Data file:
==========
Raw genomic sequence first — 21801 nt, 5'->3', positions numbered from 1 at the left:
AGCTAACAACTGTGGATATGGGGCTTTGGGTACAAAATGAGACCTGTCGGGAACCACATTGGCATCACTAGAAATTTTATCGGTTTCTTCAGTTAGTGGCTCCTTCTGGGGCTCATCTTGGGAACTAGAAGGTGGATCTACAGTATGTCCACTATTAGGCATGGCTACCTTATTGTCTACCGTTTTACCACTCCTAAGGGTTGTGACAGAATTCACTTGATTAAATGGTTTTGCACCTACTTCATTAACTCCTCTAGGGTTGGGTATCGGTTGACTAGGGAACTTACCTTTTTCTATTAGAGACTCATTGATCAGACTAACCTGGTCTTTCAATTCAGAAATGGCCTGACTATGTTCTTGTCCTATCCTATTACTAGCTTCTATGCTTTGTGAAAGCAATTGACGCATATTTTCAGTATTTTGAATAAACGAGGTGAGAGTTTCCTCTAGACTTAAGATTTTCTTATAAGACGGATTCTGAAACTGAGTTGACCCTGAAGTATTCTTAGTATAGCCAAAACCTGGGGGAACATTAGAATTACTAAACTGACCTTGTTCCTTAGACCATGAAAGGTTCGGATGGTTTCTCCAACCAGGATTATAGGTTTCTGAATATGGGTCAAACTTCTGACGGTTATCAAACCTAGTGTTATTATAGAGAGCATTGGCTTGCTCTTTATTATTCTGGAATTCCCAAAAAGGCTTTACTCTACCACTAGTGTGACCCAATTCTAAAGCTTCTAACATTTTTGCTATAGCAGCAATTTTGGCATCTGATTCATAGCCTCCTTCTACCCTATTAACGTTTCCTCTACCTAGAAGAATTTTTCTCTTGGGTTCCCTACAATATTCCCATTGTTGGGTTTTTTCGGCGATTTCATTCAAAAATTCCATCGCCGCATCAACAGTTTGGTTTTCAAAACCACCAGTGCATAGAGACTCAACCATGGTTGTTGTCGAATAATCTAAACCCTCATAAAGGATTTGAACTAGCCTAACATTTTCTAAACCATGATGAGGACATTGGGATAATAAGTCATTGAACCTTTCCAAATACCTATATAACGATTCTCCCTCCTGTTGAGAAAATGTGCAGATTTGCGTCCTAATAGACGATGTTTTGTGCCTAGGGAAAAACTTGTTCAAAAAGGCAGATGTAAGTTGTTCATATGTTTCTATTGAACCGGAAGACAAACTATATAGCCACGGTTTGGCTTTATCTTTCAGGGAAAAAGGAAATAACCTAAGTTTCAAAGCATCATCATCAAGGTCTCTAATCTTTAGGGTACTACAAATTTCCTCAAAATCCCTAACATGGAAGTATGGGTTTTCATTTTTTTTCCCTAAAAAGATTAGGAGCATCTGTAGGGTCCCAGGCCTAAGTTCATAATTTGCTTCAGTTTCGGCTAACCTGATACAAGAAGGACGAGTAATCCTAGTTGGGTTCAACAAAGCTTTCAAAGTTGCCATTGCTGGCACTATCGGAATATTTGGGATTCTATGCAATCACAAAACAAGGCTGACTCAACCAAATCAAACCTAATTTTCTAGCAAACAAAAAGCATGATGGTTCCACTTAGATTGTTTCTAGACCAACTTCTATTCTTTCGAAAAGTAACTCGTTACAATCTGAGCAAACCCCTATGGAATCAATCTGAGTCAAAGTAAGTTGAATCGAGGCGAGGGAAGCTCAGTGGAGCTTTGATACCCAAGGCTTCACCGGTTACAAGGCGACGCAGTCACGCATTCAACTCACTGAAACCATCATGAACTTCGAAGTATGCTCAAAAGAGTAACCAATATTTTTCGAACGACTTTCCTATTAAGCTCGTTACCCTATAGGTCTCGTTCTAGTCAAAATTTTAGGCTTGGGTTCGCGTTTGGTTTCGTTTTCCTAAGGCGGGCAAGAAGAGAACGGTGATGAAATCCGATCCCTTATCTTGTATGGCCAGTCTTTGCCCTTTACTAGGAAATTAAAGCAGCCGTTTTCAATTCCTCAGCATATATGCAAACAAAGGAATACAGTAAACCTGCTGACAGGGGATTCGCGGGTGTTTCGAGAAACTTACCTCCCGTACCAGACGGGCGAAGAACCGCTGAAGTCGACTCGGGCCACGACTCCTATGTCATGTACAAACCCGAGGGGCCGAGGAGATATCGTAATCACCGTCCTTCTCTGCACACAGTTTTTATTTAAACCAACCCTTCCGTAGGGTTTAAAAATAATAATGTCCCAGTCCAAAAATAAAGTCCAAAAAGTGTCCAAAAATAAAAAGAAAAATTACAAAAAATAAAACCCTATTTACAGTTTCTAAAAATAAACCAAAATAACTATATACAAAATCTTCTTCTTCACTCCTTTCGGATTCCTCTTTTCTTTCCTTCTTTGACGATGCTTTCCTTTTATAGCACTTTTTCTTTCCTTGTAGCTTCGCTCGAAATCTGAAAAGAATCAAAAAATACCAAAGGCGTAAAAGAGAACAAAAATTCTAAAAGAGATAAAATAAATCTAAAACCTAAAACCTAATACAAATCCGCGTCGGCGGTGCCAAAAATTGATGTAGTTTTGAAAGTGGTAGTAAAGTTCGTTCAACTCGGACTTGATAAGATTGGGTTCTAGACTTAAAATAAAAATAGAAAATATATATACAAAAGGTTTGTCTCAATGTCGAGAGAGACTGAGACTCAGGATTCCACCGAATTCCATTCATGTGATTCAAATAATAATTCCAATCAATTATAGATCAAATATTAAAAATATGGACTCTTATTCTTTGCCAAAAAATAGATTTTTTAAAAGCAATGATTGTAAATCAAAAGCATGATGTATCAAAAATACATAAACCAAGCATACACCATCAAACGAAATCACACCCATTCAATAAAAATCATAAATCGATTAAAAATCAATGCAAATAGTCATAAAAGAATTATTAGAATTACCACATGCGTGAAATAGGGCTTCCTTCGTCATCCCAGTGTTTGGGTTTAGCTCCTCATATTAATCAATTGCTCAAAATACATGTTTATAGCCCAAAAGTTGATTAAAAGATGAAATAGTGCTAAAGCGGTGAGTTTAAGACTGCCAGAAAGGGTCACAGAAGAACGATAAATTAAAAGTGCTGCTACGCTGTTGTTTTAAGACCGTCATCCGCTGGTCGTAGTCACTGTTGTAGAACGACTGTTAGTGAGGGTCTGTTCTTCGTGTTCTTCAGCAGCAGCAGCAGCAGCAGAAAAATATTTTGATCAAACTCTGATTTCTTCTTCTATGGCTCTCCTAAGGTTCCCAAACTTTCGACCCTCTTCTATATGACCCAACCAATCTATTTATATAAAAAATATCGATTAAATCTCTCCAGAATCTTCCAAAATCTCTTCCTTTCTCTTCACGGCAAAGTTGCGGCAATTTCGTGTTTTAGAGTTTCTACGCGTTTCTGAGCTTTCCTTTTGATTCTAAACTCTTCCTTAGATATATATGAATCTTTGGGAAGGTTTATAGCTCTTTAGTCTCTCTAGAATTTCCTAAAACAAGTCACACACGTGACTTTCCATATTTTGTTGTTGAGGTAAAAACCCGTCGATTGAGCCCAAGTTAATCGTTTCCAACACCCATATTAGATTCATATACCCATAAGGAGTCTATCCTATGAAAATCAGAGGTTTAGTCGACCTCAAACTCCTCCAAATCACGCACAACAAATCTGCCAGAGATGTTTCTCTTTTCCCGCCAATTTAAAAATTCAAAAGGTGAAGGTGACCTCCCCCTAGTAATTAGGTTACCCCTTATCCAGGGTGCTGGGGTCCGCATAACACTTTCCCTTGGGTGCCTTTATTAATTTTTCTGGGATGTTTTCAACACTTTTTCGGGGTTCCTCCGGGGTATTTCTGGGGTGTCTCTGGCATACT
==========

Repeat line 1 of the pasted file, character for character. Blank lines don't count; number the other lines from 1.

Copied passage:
Raw genomic sequence first — 21801 nt, 5'->3', positions numbered from 1 at the left: